Long UAW strike has GM working to keep auto parts flowing

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Updated Oct 10, 2019

While long strikes like the UAW’s current walkout on GM can impede new vehicle deliveries, they can also bring on a shortage of parts which may ground some fleet trucks and vans.

The longest strike in nearly 50 years has shut down all of GM’s North American plants. When roughly 46,000 workers left their posts on Sept. 16, GM was looking at an 80-day supply of vehicles, but a typical parts department operates on much lower stock levels, according to Tyson Jominy, vice president of data and analytics consulting for J.D. Power.

“Parts supplies will be one of the first areas impacted,” Jominy said. “In general most dealerships don’t have significant supplies of parts on hand due to space constraints and carrying costs. In many cases the parts department relies on the speed of the automaker’s distribution system to have parts delivered quickly as needed.”

GM is working to fill the parts gap by leaning on its large network of dealers and distributors.

“Negotiations between GM and the UAW continue but our ability to ship parts from our distribution facilities is limited,” said Jim Cain, senior communications manager at GM. “Our dealers have a limited supply of parts. However, we are supplementing customer needs with inventories from a group of more than 300 wholesale dealers and ACDelco distributors. In support of our customers, we have also made arrangements to have many high-volume maintenance and repair service parts shipped directly from our suppliers to dealers.”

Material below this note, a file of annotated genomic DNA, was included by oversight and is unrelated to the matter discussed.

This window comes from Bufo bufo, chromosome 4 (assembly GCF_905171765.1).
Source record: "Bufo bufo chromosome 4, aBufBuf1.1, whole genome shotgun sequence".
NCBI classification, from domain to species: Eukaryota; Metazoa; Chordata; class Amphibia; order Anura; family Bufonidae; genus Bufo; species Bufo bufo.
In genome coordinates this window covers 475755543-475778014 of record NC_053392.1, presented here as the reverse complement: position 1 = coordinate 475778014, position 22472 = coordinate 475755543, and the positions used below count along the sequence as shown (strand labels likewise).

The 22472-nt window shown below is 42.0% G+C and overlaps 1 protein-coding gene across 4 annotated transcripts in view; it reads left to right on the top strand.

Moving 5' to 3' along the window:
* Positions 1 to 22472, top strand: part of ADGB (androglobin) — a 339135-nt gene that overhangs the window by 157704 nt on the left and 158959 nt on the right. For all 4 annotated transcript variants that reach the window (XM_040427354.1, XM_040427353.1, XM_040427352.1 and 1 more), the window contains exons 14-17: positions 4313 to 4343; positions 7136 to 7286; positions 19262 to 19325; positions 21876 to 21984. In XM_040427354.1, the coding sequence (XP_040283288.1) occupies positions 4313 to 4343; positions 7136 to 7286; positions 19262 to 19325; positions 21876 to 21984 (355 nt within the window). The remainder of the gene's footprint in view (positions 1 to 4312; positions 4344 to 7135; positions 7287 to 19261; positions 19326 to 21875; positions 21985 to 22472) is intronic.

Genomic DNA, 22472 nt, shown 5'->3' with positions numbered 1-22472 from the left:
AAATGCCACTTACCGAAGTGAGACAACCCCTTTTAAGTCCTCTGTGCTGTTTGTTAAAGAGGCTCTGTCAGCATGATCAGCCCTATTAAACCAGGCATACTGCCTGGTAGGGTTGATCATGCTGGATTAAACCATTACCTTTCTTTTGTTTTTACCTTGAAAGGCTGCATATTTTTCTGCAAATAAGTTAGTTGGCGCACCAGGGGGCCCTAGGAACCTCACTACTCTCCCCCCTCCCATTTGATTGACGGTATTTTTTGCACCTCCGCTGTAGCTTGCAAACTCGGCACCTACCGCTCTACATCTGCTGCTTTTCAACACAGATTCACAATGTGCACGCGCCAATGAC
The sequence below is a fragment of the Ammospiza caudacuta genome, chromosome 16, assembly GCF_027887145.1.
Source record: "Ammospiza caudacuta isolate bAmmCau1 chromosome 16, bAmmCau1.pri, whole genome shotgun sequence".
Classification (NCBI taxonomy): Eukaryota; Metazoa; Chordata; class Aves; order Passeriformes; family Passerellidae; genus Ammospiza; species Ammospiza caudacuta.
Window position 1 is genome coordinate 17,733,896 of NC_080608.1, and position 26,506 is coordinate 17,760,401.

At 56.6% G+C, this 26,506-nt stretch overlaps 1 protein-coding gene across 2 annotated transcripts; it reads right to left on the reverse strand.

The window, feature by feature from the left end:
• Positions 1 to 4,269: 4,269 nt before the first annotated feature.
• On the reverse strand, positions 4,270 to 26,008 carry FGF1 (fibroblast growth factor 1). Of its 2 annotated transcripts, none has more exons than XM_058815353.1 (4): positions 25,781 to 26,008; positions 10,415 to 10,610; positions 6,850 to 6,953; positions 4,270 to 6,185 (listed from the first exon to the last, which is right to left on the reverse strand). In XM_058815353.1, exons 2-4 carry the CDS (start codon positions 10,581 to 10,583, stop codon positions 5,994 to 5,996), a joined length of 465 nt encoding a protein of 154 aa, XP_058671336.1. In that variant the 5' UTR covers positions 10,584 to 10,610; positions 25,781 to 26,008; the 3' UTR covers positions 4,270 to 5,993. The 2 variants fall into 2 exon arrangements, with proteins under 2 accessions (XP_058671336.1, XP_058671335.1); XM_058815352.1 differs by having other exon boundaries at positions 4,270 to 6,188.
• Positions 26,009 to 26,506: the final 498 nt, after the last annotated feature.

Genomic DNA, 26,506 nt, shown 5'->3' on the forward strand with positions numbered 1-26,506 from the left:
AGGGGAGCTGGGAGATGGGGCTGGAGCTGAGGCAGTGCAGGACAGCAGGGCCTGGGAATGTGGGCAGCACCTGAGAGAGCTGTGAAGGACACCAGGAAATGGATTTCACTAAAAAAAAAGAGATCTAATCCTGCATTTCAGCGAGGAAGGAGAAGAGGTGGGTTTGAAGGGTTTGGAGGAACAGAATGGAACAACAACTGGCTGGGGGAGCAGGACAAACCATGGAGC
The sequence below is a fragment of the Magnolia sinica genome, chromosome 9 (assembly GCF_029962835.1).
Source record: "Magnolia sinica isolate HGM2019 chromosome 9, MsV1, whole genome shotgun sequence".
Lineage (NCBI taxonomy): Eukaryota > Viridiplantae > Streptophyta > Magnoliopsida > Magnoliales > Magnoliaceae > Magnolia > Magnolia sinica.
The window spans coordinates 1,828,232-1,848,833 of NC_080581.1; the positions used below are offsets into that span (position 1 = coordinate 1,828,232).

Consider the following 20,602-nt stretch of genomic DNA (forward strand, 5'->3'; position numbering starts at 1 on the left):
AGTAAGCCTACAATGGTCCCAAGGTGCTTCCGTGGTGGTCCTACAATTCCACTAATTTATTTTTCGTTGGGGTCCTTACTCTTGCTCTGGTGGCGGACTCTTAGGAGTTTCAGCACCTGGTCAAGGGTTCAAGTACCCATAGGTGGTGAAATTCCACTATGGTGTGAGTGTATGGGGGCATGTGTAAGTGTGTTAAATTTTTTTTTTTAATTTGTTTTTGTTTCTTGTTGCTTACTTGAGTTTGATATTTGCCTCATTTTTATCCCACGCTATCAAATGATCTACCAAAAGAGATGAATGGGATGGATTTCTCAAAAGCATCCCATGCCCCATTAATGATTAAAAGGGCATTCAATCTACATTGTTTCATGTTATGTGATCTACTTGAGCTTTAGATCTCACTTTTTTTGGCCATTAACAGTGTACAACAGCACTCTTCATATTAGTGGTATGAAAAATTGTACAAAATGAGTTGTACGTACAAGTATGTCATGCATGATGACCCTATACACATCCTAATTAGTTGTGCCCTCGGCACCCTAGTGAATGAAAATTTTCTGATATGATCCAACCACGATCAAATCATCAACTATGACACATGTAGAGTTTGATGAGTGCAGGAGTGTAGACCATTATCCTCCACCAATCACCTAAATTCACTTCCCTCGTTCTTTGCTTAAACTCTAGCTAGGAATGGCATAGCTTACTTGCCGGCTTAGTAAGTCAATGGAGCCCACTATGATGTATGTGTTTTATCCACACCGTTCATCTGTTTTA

Parts outside the U.S., like wiper motors and power steering racks, may not be impacted by the strike, Jominy said.

Following the strike, J.D. Power data indicates that sales of new GM vehicles have taken a hit, particularly in the Midwest.

“Cleveland, Columbus, Milwaukee, Minneapolis, as well as Philadelphia, Pittsburgh and Tampa are already seeing velocity of vehicle sales starting to slow rapidly,” Jominy said. “However, this isn’t to say that it’s one type of vehicle or geography. Things are tighter in Dallas than Houston. Supply is tighter in Tampa than in Orlando or Miami.”

Besides pushing for more pay and healthcare benefits, UAW workers want GM to bring its manufacturing plants in Mexico to the U.S. and to re-open its Lordstown, Ohio plant instead of moving on plans to sell it to electric and hybrid van and truck manufacturer Workhorse.